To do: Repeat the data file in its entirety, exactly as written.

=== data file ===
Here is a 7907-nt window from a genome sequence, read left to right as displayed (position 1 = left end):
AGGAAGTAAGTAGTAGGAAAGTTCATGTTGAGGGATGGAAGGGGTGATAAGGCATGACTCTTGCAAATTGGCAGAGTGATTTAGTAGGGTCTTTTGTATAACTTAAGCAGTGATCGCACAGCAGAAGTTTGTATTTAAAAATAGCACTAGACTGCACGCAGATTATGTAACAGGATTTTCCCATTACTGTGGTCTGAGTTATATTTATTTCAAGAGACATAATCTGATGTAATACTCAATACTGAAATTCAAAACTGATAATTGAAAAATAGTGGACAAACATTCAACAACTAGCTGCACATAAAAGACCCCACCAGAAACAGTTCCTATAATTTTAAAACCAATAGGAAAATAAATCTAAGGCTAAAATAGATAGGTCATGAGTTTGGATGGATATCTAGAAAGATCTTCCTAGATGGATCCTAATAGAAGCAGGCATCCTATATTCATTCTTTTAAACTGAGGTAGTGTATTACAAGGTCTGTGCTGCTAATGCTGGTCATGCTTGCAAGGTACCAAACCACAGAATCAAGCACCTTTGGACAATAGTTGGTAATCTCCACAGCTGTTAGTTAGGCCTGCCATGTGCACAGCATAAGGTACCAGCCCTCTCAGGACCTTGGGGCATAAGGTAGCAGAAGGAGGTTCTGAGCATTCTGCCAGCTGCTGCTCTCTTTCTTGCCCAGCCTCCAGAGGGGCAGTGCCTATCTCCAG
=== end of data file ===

Here is a 7907-nt window from a genome sequence, read left to right as displayed (position 1 = left end):
AGGAAGTAAGTAGTAGGAAAGTTCATGTTGAGGGATGGAAGGGGTGATAAGGCATGACTCTTGCAAATTGGCAGAGTGATTTAGTAGGGTCTTTTGTATAACTTAAGCAGTGATCGCACAGCAGAAGTTTGTATTTAAAAATAGCACTAGACTGCACGCAGATTATGTAACAGGATTTTCCCATTACTGTGGTCTGAGTTATATTTATTTCAAGAGACATAATCTGATGTAATACTCAATACTGAAATTCAAAACTGATAATTGAAAAATAGTGGACAAACATTCAACAACTAGCTGCACATAAAAGACCCCACCAGAAACAGTTCCTATAATTTTAAAACCAATAGGAAAATAAATCTAAGGCTAAAATAGATAGGTCATGAGTTTGGATGGATATCTAGAAAGATCTTCCTAGATGGATCCTAATAGAAGCAGGCATCCTATATTCATTCTTTTAAACTGAGGTAGTGTATTACAAGGTCTGTGCTGCTAATGCTGGTCATGCTTGCAAGGTACCAAACCACAGAATCAAGCACCTTTGGACAATAGTTGGTAATCTCCACAGCTGTTAGTTAGGCCTGCCATGTGCACAGCATAAGGTACCAGCCCTCTCAGGACCTTGGGGCATAAGGTAGCAGAAGGAGGTTCTGAGCATTCTGCCAGCTGCTGCTCTCTTTCTTGCCCAGCCTCCAGAGGGGCAGTGCCTATCTCCAG